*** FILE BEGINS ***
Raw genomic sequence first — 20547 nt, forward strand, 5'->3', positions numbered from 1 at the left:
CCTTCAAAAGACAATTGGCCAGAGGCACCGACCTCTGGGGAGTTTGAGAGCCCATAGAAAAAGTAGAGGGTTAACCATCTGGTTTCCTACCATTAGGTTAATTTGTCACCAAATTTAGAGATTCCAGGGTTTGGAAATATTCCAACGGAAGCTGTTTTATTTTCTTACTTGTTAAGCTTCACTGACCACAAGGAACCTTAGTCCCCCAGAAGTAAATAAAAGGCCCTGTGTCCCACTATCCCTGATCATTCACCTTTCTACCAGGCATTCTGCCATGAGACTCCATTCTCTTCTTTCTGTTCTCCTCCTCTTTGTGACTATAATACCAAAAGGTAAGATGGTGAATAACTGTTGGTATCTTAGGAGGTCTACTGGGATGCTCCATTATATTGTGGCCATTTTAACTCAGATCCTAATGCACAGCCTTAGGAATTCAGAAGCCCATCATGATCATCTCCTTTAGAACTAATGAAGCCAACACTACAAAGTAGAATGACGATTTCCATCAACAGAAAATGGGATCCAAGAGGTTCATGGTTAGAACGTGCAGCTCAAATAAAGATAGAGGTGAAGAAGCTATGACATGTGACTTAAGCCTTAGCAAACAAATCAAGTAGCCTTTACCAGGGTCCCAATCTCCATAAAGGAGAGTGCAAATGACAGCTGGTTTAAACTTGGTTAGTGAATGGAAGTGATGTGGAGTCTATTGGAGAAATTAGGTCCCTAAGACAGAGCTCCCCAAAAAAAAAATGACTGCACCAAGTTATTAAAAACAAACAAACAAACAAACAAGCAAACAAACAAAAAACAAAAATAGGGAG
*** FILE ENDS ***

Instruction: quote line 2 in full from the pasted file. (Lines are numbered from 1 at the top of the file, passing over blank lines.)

CCTTCAAAAGACAATTGGCCAGAGGCACCGACCTCTGGGGAGTTTGAGAGCCCATAGAAAAAGTAGAGGGTTAACCATCTGGTTTCCTACCATTAGGTTAATTTGTCACCAAATTTAGAGATTCCAGGGTTTGGAAATATTCCAACGGAAGCTGTTTTATTTTCTTACTTGTTAAGCTTCACTGACCACAAGGAACCTTAGTCCCCCAGAAGTAAATAAAAGGCCCTGTGTCCCACTATCCCTGATCATTCACCTTTCTACCAGGCATTCTGCCATGAGACTCCATTCTCTTCTTTCTGTTCTCCTCCTCTTTGTGACTATAATACCAAAAGGTAAGATGGTGAATAACTGTTGGTATCTTAGGAGGTCTACTGGGATGCTCCATTATATTGTGGCCATTTTAACTCAGATCCTAATGCACAGCCTTAGGAATTCAGAAGCCCATCATGATCATCTCCTTTAGAACTAATGAAGCCAACACTACAAAGTAGAATGACGATTTCCATCAACAGAAAATGGGATCCAAGAGGTTCATGGTTAGAACGTGCAGCTCAAATAAAGATAGAGGTGAAGAAGCTATGACATGTGACTTAAGCCTTAGCAAACAAATCAAGTAGCCTTTACCAGGGTCCCAATCTCCATAAAGGAGAGTGCAAATGACAGCTGGTTTAAACTTGGTTAGTGAATGGAAGTGATGTGGAGTCTATTGGAGAAATTAGGTCCCTAAGACAGAGCTCCCCAAAAAAAAAATGACTGCACCAAGTTATTAAAAACAAACAAACAAACAAACAAGCAAACAAACAAAAAACAAAAATAGGGAG